Unfortunately for those who find themselves in a hostile environment, the “Dublin regulation” requires refugees to seek asylum in the first European state in which they are fingerprinted. This legislation has resulted in breaking up many families who made the journey to Europe separately. I met many toddlers and babies in Greece who have yet to see their fathers since many of these men made the perilous journey ahead of their pregnant wives, finding themselves separated after the borders closed in March.
For those of you in the United States, there are plenty of organizations that do great work with refugees too, including local organizations such as RRISA in the South. Contact your local organization – they usually need the most support with their growing caseloads. The United States accepted a small number of Syrian refugees so if you’re hoping to support the current crisis, you may want to look to volunteer overseas or provide financial support to those who do.
Lebanon, Turkey, and Jordan are also great places to volunteer since they host the largest refugee populations.
3) Be a conscious traveler. Are you visiting countries known for abusing refugees? Is your resort minutes away from a makeshift refugee camp? Don’t perpetuate their invisibility. You can define what being a conscious traveler means to you, but suggestions include bringing along donated items, fundraising, volunteering for a portion of your trip, or even refusing to visit places notorious for mistreating refugees. All the rhetoric and even some of the humanitarian relief attempts to deny their humanity (queue my rant about what I’ve witnessed, which I’ll save for another day) – don’t add to that.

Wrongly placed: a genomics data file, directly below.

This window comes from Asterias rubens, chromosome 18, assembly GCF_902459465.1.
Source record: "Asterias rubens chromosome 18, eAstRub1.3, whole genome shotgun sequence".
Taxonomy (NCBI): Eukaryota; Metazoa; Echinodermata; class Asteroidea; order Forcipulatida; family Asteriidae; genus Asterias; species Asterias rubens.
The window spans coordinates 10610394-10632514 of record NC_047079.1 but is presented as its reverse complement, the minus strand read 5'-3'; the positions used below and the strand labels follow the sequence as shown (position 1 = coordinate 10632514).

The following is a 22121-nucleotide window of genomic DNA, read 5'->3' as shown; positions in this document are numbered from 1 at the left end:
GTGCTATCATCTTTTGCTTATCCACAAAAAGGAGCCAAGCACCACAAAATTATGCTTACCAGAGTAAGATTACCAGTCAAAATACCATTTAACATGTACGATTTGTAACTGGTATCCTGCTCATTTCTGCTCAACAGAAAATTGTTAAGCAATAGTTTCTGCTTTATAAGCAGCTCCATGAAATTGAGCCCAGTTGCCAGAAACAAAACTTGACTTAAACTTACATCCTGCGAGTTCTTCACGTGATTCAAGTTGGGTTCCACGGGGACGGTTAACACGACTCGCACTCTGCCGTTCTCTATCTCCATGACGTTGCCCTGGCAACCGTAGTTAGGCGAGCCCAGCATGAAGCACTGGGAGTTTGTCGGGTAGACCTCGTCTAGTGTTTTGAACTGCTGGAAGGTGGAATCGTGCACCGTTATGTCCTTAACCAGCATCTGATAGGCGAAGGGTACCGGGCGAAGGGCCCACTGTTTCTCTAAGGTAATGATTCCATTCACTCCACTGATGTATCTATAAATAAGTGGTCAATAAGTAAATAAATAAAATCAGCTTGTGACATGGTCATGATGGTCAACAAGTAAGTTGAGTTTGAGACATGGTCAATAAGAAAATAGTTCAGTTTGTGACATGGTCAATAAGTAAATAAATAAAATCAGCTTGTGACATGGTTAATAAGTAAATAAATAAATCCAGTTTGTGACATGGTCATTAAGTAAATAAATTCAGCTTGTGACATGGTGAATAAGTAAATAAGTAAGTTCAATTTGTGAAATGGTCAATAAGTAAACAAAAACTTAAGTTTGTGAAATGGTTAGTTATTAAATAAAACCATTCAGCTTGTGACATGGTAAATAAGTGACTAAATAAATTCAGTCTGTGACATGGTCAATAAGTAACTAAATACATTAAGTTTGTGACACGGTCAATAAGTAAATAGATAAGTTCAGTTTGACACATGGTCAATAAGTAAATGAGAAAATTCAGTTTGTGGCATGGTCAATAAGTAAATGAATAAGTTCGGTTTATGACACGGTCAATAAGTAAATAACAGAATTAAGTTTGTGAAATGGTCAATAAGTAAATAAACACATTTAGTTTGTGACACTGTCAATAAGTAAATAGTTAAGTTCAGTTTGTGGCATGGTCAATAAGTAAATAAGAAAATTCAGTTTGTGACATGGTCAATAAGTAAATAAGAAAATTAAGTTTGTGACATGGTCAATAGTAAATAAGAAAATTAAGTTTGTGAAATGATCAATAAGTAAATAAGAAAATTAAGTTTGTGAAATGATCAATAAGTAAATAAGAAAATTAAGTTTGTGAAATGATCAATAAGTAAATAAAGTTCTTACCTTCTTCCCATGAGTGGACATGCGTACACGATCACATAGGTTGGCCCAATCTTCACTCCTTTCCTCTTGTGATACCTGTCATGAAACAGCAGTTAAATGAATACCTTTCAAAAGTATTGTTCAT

4) Get political. No, but really. If you are in the United States or Europe, there’s plenty you can do to advocate on behalf of refugees in the current political climate. If you are in Canada, thanks for your service. There’s still plenty you can do to help their integration. However, we’re having a very different type of conversation in the United States.
Obama pledged to accept 10,000 Syrian refugees by the end of September. By the end of April, the US only accepted 1736 individuals. The UNHCR identified 39,000 Syrian refugees who would be great candidates for placement in the United States because they’re:
- Widows with children,
- Torture victims, or
- Syrians who have relatives already living in the United States.
Currently the United States met 86% of its total pledge. It’s still measly, especially when considering our role in destabilizing the region and our total population size. Multiple state governors refused to welcome refugees. While Huckabee’s ‘wake up and smell the falafel’ response was ridiculous, others seem to share the sentiment. Those of us who support refugees need to be more vocal in response to the rise in xenophobia and Islamophobia, and not just on our social media. Call your elected officials. Find out where they stand. More importantly, let them know where you stand because they’re hearing your opposition almost daily. Move past the Trump-Hillary debate and hold your local, state and federal officials accountable.
Still looking for a way to support refugees? Volunteer with me! I’m working with a respected Greek volunteer organization to build a pilot educational program for refugee youth in Greek camps. We’re launching at our first site, a progressive camp housing many vulnerable mothers and children, in September and currently need financial and volunteer support. You can donate directly to our Indiegogo or contact me to volunteer! We’re particularly looking for Arabic or Persian speakers, teachers, and mental health professionals. You can learn more about the project here.
You should also support White Helmets. The large NGOs often get the most love, but it’s the little orgs that usually lead the impactful work. They’re the ones scraping together resources to tackle major issues – and by being small, they all but guarantee that your donation goes directly to producing good work instead of covering major overhead. Don’t donate to the brand – give to the cause.
Of course, if you have any questions, you can contact me at: mana [at] ercintl [dot] org.